9.2 Digitalization and ecological justice (Expert content)

Taking Control, Making a Difference Sessions 9.2 Digitalization and ecological justice (Expert content)

Let’s Hear from the Experts

This part of the session introduces you to some expert content to help you understand digtialization and ecological justice with greater depth. A case study highlights how communities around the world are tackling some of these issues. They illustrate how the struggle for different kinds of human rights, including the right to communicate, can come together under the umbrella of digital justice. The case studies are followed by expert content on opportunities for advocacy and networking.

    Case Study

    Peehee Mu’huh: Lithium Mine

    What: The proposed Thacker Pass (Nevada, USA) lithium mine, which would involve extensive open-pit mining and lithium processing operations, including an acid plant. The project is for the production of lithium carbonate for consumer products like personal electronics and electric vehicles. Indigenous communities oppose the project due to the lack of meaningful consultation, potential destruction of sacred sites, environmental degradation. These concerns are exacerbated by historical trauma of broken treaties and displacement from their traditional lands.

    When: In early 2021, Lithium Americas received approval for Thacker Pass as a new lithium mine, including open-pit mining operations. The conflict on this land, however, dates back more than 150 years. The very name, Thacker Pass, it is believed comes from the name of a soldier who saved two babies from the massacre of Paiutes, the Indigenous people of the Great Basin, by the hands of U.S. calvery.

    Where: Thacker Pass is known as Peehee Mu’huh to the Indigenous people. It is in the southwestern United States. It is a proposed site for large-scale lithium mining operations, and also a site of cultural and historical signficiance for the Western Shoshone, Northern Paiute, and Bannock people. It is home to ancestral burial sites, traditional lands, and wildlife habitats and integral to the cultural practices of these Indigenous communities.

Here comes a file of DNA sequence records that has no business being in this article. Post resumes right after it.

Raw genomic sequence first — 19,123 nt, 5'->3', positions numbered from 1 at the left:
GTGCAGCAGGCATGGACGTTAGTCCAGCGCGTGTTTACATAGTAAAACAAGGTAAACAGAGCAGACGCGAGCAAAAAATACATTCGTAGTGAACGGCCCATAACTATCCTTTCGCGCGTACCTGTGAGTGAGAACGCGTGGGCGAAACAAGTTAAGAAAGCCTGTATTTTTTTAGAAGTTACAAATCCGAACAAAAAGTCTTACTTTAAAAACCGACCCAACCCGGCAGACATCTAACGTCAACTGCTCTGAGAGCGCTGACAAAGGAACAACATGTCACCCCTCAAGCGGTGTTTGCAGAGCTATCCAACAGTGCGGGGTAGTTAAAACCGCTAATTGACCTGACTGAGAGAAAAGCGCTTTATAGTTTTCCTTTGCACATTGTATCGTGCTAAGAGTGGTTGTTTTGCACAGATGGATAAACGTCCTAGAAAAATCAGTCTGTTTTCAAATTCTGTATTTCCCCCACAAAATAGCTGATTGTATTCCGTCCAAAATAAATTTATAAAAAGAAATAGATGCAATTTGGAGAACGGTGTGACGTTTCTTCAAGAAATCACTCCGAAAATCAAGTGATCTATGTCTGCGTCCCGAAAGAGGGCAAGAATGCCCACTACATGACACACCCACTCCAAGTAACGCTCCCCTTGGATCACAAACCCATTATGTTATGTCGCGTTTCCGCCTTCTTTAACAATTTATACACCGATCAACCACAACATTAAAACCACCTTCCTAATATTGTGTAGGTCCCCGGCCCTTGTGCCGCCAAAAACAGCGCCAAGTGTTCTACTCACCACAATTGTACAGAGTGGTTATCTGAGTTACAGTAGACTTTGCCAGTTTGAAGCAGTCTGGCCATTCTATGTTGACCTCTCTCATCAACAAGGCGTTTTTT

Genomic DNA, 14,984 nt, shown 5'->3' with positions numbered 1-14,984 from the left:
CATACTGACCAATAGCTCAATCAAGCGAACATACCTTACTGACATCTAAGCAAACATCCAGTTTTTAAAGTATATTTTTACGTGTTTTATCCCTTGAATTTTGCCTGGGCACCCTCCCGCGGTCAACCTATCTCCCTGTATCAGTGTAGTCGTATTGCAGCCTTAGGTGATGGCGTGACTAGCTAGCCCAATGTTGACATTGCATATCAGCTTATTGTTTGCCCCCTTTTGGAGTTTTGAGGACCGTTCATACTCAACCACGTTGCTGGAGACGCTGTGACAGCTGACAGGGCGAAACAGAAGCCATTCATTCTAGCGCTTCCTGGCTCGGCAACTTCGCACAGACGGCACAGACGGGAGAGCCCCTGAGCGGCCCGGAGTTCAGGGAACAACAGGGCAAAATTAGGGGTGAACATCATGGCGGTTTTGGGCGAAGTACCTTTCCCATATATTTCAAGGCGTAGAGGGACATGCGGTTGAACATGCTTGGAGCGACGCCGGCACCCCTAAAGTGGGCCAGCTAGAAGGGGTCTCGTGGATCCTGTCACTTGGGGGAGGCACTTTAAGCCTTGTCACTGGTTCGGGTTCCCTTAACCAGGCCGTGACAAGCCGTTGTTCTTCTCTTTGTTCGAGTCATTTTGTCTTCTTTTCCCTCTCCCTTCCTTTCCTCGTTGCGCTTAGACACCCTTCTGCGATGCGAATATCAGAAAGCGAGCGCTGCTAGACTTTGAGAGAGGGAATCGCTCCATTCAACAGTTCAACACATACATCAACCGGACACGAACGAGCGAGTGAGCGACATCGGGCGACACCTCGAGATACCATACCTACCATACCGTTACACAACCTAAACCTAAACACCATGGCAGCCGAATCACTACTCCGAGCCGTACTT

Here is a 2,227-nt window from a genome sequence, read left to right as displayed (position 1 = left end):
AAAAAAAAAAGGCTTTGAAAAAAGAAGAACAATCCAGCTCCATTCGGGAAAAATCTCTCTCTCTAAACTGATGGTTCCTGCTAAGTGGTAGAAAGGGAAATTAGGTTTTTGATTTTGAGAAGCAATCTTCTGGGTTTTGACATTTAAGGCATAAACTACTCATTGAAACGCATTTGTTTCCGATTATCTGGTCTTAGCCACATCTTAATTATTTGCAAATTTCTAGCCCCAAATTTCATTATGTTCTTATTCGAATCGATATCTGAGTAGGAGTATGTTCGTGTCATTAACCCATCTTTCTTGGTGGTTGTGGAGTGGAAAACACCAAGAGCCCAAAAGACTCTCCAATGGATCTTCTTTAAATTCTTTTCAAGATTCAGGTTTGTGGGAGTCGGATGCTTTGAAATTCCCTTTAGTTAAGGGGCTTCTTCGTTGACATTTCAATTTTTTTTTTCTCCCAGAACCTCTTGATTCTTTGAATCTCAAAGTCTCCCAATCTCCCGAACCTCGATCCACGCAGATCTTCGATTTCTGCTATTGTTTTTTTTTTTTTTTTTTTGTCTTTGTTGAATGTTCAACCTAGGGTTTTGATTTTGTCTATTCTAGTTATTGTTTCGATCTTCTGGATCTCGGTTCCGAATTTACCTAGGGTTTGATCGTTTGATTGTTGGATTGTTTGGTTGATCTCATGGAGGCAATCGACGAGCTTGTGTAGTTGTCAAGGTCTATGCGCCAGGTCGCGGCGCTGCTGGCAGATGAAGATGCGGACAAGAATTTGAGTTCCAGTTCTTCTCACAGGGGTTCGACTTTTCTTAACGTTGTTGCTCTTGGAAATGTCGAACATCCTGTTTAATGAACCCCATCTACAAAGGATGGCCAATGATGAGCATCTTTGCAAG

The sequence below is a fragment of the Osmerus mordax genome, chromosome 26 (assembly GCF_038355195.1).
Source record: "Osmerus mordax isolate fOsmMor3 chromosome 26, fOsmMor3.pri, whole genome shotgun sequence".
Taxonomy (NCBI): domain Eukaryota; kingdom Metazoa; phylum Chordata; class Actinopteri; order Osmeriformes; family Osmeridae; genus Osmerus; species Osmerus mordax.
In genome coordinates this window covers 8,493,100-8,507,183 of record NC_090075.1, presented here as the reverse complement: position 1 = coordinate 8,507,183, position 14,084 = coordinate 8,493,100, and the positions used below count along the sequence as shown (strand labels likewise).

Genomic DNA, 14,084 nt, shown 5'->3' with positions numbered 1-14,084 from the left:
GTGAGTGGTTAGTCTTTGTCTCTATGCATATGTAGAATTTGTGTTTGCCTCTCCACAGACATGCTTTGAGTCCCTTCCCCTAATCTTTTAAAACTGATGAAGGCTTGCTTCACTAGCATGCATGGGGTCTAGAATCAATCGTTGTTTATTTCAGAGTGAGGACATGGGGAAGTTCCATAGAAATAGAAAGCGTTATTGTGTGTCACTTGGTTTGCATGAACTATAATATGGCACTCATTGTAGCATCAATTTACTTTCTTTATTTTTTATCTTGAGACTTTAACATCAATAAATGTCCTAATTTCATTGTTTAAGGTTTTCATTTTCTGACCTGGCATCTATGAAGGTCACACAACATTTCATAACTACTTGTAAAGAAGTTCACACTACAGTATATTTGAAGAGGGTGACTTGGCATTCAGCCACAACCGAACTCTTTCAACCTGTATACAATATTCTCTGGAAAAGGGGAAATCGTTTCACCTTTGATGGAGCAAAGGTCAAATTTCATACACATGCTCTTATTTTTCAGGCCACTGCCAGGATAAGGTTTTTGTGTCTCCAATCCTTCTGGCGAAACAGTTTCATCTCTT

Why: Indigenous opposition to the lithium mine is rooted in the protection of sacred sites and cultural heritage, as well as environmental sustainability. The mine threatens to destroy these sacred grounds, disrupt wildlife habitats, and contaminate water resources. Additionally, the mining project symbolizes broader issues of capitalism, colonialism, and extractivism that have historically marginalized Indigenous communities and exploited their lands without consent.

    How: The opposition involves various strategies, including public protests, legal actions, and advocacy. Indigenous leaders and communities are actively raising awareness about the historical and cultural importance of Thacker Pass through media campaigns and community gatherings. They emphasize the need for the United States government to recognize oral histories and respect treaty rights. Legal efforts include challenging the Bureau of Land Management’s permits and demanding proper consultation and recognition of the area’s significance. Environmental concerns are also highlighted, such as the impact of dewatering and toxic waste on local ecosystems.

    Read more here >>

      Expert Input

      Building an ecological justice movement in digital rights advocacy

      The Association of Progressive Communications has published an article on how to build ecological justice into the development and use of digitial technologies.

      Recommendations include engaging with existing and dierse communities and networkes; advocating through coalitions, organizing events to explore the connection between ecological and digital justice, develop specific demands and goals.

      Read the full article here, including examples of these strategies in action.

      Source: Association for Progressive Communications is an international network of civil society organisations founded in 1990. WACC Global is a member.

        How India wants to (literally) fix e-waste

        The economic boom in India through the 1990s and 2000s saw a corresponding shift to digitalization. Traditionally, India has a very strong culture of repair, with cobblers and seamstresses on every corner ready to give your goods a little more life.

        This explainer video from DW illustrates how India has merged the old with the new, and has found its own way to combat e-waste and the rise of unsustainable consumer culture.

        Watch the full video here.

        Source: DW Planet A is the YouTube channel on ecological themes from Deutsche Welle, Germany’s international public broadcaster.

        Break Time

        Time for a well-deserved break! Are you feeling empowered and ready to advocate for ecological justice in our digitalized world? Or do you feel a bit overwhelemed by the scale and complexity of the problems? Either way, let’s tak a break and think about what we have just learned. Here are some questions to guide your reflections:

        • How are marginalized communities in your context disproportionately affected by the environmental impact of digital technologies? How can you find out more?
        • How can international policies be shaped to ensure that digitalization aligns with ecological justice principles?
        • How can digital rights activists collaborate with environmental justice movements to promote sustainable technologies? What coalitions or networks are active in your context?

        Have you gathered your thoughts? Noted your questions? Ready to go futher?

        Great! Then let’s keep going. Click on “Complete Lesson” to head toward the final part of this session.